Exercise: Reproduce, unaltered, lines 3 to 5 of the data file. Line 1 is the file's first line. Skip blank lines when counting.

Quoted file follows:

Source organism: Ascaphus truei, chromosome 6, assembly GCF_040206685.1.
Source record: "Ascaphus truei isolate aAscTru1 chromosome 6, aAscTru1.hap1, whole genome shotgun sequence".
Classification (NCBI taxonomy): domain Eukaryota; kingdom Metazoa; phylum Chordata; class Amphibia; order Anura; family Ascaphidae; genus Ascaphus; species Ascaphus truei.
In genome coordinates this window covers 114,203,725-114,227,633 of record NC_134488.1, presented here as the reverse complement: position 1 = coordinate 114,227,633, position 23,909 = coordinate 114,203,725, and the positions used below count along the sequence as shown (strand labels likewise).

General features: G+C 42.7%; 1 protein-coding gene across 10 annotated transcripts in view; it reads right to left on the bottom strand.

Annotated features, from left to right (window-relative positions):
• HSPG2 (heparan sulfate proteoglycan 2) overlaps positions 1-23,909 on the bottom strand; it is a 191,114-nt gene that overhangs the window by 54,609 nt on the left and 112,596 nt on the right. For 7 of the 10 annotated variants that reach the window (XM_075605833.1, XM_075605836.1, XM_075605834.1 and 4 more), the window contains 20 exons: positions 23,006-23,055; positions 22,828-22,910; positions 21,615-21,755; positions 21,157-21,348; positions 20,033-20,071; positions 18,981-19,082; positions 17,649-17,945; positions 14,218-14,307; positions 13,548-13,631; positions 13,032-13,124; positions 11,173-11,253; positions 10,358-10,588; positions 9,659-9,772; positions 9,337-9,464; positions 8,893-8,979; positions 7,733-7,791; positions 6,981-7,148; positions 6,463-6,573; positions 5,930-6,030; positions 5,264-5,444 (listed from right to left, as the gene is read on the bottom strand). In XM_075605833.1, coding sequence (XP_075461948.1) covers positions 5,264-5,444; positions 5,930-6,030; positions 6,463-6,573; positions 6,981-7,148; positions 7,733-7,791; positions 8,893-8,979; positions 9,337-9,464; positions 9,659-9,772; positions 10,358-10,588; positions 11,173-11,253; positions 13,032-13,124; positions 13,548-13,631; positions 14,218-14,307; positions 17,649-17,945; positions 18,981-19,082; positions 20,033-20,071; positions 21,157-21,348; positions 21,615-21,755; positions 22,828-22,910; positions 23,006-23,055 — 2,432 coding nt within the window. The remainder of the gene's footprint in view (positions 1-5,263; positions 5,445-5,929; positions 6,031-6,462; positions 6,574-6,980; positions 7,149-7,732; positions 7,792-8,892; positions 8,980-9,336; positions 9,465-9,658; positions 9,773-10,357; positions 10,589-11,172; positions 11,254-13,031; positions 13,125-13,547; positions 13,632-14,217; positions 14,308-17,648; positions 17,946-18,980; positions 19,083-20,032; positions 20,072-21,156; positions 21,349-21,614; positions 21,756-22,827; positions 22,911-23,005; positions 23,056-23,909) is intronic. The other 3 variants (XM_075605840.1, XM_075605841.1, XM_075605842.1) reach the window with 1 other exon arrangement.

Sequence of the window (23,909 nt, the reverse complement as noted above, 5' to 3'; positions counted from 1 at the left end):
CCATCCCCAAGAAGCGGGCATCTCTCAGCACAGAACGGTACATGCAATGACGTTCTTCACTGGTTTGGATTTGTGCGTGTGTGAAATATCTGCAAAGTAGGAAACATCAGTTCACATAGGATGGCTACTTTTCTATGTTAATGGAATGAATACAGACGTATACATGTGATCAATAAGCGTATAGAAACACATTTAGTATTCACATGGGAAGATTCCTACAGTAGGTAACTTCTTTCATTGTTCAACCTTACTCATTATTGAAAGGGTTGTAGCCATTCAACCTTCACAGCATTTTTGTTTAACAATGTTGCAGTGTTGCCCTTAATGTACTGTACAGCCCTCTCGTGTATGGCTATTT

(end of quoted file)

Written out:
Classification (NCBI taxonomy): domain Eukaryota; kingdom Metazoa; phylum Chordata; class Amphibia; order Anura; family Ascaphidae; genus Ascaphus; species Ascaphus truei.
In genome coordinates this window covers 114,203,725-114,227,633 of record NC_134488.1, presented here as the reverse complement: position 1 = coordinate 114,227,633, position 23,909 = coordinate 114,203,725, and the positions used below count along the sequence as shown (strand labels likewise).

General features: G+C 42.7%; 1 protein-coding gene across 10 annotated transcripts in view; it reads right to left on the bottom strand.